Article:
The Lady of Shallot is a shrub-like rose variety that is very robust, with lush foliage. The leaves are a medium green shade. This rose is an extremely disease resistant rose. Stems appear quaint and arch-like. You can grow it over a trellis and it becomes a pretty climber. It is short and won’t climb to a great height, but its full buds look very elegant. Roses have a mild tea fragrance and come in yellow-orange colors.

Whisper Rose

Looking like a topping of whipped cream over a cup cake, this white rose is very resistant to mildew and black spots. Rust does not even enter the picture. Growing like a demon, this rose grows up to heights of 4 feet and widths of 5 feet. Flowering by itself every Spring and again in Summer, it sports a mild fragrance. Growing into the quintessential pure white rose, buds are creamy looking. The foliage is a dark bottle-green, so the contrast is vivid and eye-catching. You can grow it as a standard pot rose or a climber.

Peace Rose

This famous cream-to-light pink rose has won awards for its beauty. Grown as a hardy shrub or a climber, it adds a sweet fragrance to your porch or garden. It needs sunlight, but thrives in cool and pleasant weather. It grows to a medium height.

Brindabella Rose

These roses are disease resistant roses with a fruity aroma that tickles the senses. Versatile and tough, they can grow well in hot weather as well as in the cold climate. They have stark dark green foliage and can grow to 1 meter in height. You can plant them in pots or as a bush.

Charles de Mills Rose

As gallica roses go, this one is a winner, and a trouble free rose type. It looks especially lovely as it is a bright magenta colored flower with completely double layers of petals. Flowers bear a heady fragrance and you can grow this as a shrub, or a hedge-like border and have other flowers in the center.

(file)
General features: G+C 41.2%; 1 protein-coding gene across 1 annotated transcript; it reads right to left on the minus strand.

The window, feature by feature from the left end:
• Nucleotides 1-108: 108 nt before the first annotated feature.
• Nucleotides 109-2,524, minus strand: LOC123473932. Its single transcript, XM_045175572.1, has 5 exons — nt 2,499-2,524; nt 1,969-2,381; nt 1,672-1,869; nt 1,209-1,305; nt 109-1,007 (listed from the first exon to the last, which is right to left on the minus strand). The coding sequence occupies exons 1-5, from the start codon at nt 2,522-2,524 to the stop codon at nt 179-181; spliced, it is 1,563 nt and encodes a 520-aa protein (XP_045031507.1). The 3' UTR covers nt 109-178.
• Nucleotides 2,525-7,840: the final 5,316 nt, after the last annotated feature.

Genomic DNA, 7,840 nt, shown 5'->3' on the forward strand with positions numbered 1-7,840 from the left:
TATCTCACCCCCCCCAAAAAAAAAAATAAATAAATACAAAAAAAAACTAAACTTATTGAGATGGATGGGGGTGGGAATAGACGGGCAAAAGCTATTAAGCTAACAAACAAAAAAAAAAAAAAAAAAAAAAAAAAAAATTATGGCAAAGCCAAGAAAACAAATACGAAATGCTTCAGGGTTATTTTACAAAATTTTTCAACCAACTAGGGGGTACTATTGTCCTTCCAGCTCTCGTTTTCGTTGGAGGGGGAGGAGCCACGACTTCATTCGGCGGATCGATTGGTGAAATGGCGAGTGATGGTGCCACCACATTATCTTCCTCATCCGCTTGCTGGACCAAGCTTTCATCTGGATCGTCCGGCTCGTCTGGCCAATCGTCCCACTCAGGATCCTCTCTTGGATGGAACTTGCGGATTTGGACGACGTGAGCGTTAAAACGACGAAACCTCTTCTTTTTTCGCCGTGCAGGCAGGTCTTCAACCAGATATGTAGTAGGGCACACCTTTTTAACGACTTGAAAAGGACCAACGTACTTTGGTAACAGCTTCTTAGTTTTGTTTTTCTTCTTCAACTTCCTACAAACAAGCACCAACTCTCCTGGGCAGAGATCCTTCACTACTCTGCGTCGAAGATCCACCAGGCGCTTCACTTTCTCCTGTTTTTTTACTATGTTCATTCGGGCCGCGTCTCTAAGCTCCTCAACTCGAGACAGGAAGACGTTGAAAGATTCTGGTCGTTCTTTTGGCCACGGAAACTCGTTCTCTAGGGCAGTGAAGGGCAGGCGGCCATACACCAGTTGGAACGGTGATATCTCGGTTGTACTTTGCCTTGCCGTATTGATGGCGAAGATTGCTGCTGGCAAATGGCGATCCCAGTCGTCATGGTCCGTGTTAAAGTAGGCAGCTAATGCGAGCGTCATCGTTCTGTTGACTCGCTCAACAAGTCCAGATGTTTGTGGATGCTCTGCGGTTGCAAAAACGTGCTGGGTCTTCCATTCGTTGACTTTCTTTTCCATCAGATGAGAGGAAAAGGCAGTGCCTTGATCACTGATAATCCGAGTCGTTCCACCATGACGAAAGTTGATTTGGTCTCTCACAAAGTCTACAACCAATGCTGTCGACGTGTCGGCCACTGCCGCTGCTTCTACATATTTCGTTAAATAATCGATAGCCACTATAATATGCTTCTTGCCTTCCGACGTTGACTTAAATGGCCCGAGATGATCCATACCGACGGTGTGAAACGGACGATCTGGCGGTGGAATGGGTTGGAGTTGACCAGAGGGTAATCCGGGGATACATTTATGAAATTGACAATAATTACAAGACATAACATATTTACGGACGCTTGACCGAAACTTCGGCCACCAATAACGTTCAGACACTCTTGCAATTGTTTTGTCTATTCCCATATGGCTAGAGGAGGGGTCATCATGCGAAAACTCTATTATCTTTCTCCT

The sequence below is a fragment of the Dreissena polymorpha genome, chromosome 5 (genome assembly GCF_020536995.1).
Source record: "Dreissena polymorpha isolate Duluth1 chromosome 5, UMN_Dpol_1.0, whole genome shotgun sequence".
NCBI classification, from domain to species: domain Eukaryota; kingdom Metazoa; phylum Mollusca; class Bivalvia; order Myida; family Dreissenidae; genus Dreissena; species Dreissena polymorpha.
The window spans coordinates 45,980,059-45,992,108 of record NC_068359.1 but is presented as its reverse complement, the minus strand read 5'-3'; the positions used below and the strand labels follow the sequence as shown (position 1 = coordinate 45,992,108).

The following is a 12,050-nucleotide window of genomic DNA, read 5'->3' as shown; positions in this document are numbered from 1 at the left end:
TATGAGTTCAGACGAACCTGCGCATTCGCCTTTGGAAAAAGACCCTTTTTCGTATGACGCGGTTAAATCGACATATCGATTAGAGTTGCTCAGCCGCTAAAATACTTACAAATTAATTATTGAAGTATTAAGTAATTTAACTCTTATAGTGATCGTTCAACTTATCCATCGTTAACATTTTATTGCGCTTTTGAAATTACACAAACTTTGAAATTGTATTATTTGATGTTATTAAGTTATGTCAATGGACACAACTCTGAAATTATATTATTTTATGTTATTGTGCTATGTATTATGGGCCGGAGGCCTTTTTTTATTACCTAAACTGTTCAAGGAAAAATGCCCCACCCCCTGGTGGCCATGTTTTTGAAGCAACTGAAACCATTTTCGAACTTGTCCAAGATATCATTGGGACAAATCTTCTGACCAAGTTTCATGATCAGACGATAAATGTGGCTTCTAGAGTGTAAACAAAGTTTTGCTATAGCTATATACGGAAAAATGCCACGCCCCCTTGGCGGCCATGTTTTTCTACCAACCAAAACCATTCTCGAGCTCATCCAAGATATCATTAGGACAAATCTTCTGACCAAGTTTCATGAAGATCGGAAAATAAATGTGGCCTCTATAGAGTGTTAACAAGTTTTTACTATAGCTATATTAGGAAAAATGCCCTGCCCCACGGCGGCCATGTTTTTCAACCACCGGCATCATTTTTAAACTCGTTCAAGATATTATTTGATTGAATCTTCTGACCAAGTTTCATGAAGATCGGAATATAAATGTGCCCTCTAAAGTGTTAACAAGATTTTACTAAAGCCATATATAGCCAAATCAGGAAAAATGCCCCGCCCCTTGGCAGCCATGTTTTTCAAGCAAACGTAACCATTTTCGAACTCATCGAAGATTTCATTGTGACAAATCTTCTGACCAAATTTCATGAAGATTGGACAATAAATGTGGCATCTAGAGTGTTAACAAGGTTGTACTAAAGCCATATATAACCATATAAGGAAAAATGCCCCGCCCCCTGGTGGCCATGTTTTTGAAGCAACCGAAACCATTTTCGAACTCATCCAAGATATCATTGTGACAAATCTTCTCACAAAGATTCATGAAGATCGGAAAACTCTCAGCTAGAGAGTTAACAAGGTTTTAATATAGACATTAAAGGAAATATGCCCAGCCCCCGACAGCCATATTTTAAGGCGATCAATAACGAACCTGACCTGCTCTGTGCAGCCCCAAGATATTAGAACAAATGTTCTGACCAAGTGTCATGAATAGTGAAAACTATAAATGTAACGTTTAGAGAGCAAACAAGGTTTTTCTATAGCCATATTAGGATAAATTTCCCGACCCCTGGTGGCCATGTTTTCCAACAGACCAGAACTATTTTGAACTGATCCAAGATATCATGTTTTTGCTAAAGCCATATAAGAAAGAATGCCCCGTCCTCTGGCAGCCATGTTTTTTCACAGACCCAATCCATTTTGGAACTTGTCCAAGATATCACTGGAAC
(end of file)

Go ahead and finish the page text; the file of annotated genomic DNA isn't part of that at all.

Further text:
Samba Rose

Available in cool shades of dark pink and yellow bi-colored blooms to white and yellow single shaded flowers, the Samba is a spreader. It can cover an area of 2 feet in width and grow up to heights of 4 feet. It has a subtle fragrance and is a hybrid tea rose which is a disease resistant rose as well. This is rare for hybrid tea roses. It has a long life, and can live for up to thirty years. An award-winning rose, it needs six hours of sun a day with well drained soil conditions. You just need to prune it a bit after its blooming season is over and it will grow itself during the Spring again.

Boscobel Rose

A healthy and very bushy rose, Boscobel is robust with deep red coloring when it has buds. When the flower blooms into a full rose, it is salmon pink. The flower has a dense set of petals and looks very vibrant and full-headed. The unique quality about this disease resistant rose is that it produces a fragrance that blends the aromas of almond, pear and elder flower. It doesn’t spread too much and grows nicely in a window box or a pot.

Knock Out Roses

There are a number of roses under this heading, some being called “Razzle Dazzle” and “Carefree Beauty”. Guaranteed to be one of the best disease resistant roses around, it is very easy to maintain as well. These beauties are self-cleaning flowers. This means there’s no dead-heading to do on your part. They can live very well in dry weather. They grow up to 4 feet tall and as much in width. Butterflies adore their nectar and the plant blooms from Spring to October. It makes for great border or screening plant.